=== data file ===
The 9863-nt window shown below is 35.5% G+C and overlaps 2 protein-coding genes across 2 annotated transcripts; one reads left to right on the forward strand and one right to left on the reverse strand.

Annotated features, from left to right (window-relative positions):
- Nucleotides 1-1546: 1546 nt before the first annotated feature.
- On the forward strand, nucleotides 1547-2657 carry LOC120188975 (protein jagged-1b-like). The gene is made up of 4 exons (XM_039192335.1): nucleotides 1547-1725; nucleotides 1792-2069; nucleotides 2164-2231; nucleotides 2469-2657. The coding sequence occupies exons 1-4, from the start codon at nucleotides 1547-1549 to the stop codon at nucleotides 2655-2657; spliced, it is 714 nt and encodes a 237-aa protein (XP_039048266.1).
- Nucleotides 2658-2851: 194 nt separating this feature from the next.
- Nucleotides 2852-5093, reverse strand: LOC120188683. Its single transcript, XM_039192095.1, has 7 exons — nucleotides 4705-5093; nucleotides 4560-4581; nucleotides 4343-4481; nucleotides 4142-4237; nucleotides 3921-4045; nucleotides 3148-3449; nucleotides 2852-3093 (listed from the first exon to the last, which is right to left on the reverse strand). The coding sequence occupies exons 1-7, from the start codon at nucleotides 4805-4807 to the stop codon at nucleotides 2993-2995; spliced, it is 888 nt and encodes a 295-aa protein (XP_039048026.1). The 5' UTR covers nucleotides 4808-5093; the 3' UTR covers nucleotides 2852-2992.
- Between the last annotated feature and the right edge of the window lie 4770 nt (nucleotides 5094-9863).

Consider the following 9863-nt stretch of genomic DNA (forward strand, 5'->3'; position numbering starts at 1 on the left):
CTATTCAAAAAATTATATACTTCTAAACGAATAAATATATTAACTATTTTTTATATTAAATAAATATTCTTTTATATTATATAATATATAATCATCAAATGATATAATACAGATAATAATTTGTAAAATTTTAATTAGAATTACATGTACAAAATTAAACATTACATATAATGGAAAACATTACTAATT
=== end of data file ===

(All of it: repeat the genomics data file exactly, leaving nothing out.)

The 9863-nt window shown below is 35.5% G+C and overlaps 2 protein-coding genes across 2 annotated transcripts; one reads left to right on the forward strand and one right to left on the reverse strand.

Annotated features, from left to right (window-relative positions):
- Nucleotides 1-1546: 1546 nt before the first annotated feature.
- On the forward strand, nucleotides 1547-2657 carry LOC120188975 (protein jagged-1b-like). The gene is made up of 4 exons (XM_039192335.1): nucleotides 1547-1725; nucleotides 1792-2069; nucleotides 2164-2231; nucleotides 2469-2657. The coding sequence occupies exons 1-4, from the start codon at nucleotides 1547-1549 to the stop codon at nucleotides 2655-2657; spliced, it is 714 nt and encodes a 237-aa protein (XP_039048266.1).
- Nucleotides 2658-2851: 194 nt separating this feature from the next.
- Nucleotides 2852-5093, reverse strand: LOC120188683. Its single transcript, XM_039192095.1, has 7 exons — nucleotides 4705-5093; nucleotides 4560-4581; nucleotides 4343-4481; nucleotides 4142-4237; nucleotides 3921-4045; nucleotides 3148-3449; nucleotides 2852-3093 (listed from the first exon to the last, which is right to left on the reverse strand). The coding sequence occupies exons 1-7, from the start codon at nucleotides 4805-4807 to the stop codon at nucleotides 2993-2995; spliced, it is 888 nt and encodes a 295-aa protein (XP_039048026.1). The 5' UTR covers nucleotides 4808-5093; the 3' UTR covers nucleotides 2852-2992.
- Between the last annotated feature and the right edge of the window lie 4770 nt (nucleotides 5094-9863).

Consider the following 9863-nt stretch of genomic DNA (forward strand, 5'->3'; position numbering starts at 1 on the left):
CTATTCAAAAAATTATATACTTCTAAACGAATAAATATATTAACTATTTTTTATATTAAATAAATATTCTTTTATATTATATAATATATAATCATCAAATGATATAATACAGATAATAATTTGTAAAATTTTAATTAGAATTACATGTACAAAATTAAACATTACATATAATGGAAAACATTACTAATT